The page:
Memoirs of Rishi Valley is a series of posts written by Sri S. V. Venkatachalam, known fondly to his students as Venks Sir. In his 20 years as a teacher at RV, he left an indelible mark on the valley, and he has a fond place in the collective memory of many students. As he turns 82 this year, it is his desire and our privilege to share with students old and new an RV that is long gone and yet lives on.
It was early May, 1954, and I was searching for a suitable teaching job after receiving my B. Ed. I had an aversion for seeking a teacher’s post in schools run by the Government, having heard a great deal of criticism about the way they functioned. I was directed by a friend to an advertisement in The Hindu about a post at Rishi Valley School, Chittoor, AP. The name Rishi Valley somehow struck a chord in my heart, perhaps because of the great respect I have for our Indian cultural heritage and my having deeply studied Sanskrit literature. I lost no time in mailing an application to the school for the post of a teacher of general science along with my curriculum vitae.
I received a letter on 14th May acknowledging the receipt of my application. The signatory’s name was F. G. Pearce. He had stated that he was away in North India on a holiday and that my application was received after all the advertised posts had already been filled. It is obvious that I was thoroughly disappointed.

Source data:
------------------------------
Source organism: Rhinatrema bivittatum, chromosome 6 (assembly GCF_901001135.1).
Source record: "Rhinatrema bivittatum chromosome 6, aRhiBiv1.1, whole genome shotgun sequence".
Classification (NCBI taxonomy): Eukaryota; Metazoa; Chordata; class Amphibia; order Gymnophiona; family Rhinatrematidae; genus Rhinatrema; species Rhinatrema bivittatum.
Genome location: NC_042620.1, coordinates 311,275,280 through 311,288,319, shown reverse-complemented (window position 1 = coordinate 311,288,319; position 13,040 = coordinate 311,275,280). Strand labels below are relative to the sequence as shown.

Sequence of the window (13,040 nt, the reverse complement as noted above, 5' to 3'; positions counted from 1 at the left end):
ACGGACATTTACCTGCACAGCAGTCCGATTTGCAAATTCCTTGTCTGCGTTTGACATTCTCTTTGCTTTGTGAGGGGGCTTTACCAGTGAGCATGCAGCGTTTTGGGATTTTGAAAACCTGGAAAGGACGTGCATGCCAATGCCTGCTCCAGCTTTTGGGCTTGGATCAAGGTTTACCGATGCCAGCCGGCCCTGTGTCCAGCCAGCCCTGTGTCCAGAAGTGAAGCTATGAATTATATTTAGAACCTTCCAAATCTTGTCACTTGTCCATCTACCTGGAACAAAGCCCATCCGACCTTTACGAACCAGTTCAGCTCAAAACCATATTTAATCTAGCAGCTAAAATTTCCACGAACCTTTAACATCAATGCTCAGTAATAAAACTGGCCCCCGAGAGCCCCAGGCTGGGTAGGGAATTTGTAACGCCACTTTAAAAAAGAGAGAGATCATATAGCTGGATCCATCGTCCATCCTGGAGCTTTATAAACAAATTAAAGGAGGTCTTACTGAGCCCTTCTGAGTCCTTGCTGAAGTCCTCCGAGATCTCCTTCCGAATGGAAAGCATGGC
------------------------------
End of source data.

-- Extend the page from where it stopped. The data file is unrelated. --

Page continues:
It is obvious that I was thoroughly disappointed.
However, in the letter there was something which was consoling. It mentioned that my qualifications, both academic and extra-curricular were good and fitted the requirements of the school almost exactly and the school management wished to make further acquaintance with a view to consider the possibility of offering a post if a vacancy happened to occur. Mr. Pearce suggested that if I wished to visit the school, I could do so at my own expense after the reopening of the school on 16th June.
Two points mentioned in the letter drew my attention. One was the name ‘F. G. Pearce’. It struck me that this person must be the same as the author of two excellent text-books in History that we had for the high school classes in Bangalore: ‘Footprints on The Sands of Time’ and ‘The Struggle of Modern Man’. I felt delighted and wished to meet him at the earliest. The other information in the letter was: Mr. Pearce appreciated my experience in scouting and also was a ‘Wood Badge’ holder. He mentioned that he himself was the Chief Scout Commissioner in Gwalior and Ceylon. Now I eagerly wanted to meet this person!